It can determine heading at 10hz completely stationary. It's fantastic.

Of I could cost reduce it. , I bring a low cost version to market. Not easy though.


Dave
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Old 11-11-2013, 01:25   #33
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Re: Inexpensive heading sensor?

Dave,

yes, really nice "toys". We had an OxTS RT2502 on the boat and the data you are getting are very impressive.

For instance data about forces when you "fall" into the bottom of a wave. The guys that designed the engine supports were very happy to get real data.
Or knowing with a precision of 0,1 degrees how the pitch is changing under load.

But as the OP asked for inexpensive solutions for heading, we are far off: this is an equipment in the 18.000€ range (w/o taxes).
And as a dual purpose technology product it is export controlled. So you will have to look where you are travelling to...
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Old 11-11-2013, 17:21   #34
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Re: Inexpensive heading sensor?

there are specialized ways to determine both heading and attitude from gps signals, but not with two standard antennas and nmea.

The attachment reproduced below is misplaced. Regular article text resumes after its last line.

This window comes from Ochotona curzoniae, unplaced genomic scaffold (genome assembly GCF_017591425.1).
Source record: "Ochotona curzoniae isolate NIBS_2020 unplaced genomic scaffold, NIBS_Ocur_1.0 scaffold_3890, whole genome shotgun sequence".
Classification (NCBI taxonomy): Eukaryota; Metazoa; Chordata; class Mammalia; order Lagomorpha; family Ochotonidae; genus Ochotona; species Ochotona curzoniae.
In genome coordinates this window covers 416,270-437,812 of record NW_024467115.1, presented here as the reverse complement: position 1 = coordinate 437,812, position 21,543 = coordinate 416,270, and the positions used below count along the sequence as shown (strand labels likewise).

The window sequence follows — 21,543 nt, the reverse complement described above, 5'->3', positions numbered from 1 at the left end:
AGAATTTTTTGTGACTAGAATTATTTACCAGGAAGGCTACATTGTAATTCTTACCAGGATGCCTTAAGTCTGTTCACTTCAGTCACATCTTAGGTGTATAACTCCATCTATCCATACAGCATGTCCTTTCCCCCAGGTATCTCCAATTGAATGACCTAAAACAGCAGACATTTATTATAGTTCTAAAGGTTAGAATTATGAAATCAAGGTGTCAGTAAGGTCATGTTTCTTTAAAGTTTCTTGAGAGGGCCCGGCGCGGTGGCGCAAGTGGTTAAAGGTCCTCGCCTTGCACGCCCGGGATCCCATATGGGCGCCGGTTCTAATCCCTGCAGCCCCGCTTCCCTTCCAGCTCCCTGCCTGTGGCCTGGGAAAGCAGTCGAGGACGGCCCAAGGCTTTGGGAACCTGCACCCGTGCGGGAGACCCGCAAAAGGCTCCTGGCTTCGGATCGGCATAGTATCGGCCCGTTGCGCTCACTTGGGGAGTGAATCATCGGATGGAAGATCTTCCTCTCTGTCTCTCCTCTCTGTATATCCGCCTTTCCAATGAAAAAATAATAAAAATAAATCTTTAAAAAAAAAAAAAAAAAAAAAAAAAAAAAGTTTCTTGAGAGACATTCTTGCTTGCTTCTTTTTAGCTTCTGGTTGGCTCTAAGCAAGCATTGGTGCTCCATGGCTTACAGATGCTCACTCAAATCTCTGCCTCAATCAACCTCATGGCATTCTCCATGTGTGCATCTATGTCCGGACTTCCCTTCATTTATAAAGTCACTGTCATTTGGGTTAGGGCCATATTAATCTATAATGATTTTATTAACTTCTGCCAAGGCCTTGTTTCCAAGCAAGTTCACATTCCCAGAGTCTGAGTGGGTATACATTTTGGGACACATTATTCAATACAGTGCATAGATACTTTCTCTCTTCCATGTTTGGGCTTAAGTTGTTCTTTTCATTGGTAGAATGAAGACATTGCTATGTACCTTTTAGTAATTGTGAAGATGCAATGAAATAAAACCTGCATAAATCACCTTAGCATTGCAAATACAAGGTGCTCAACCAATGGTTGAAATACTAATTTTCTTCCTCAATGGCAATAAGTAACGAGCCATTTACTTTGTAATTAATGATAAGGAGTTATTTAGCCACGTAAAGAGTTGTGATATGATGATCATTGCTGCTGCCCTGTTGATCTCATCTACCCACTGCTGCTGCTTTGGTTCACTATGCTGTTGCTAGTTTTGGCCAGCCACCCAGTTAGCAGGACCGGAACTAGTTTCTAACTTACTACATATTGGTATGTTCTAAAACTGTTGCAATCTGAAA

I have developed a working heading sensor using i2c inertial sensors on raspberry pi. The cost for the pi $25 and the inertial sensors $20 and only 8 solder connections.

The raspberry then runs the autopilot algorithms and controls the rudder as well (in my case a small motor controls the wind vane rudder). It can also run opencpn, or just relay the information (via wifi) to a laptop.

http://github.com/seandepagnier/rpi_autopilot
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Old 17-11-2013, 09:41   #35
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Re: Inexpensive heading sensor?

Sean, Yes, you've been busy! This appears to be headed towards implimentation of your CruisePro program.

PS May we list you for attribution on your many plugins, but not have you get emails for tasks, so you don't get bothered with your intermittent internet service? Thanks.
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Old 17-11-2013, 10:06   #36
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Re: Inexpensive heading sensor?

Surely there's an iPhone app that can output NMEA over WiFi for GPS and heading?
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Old 17-11-2013, 10:29   #37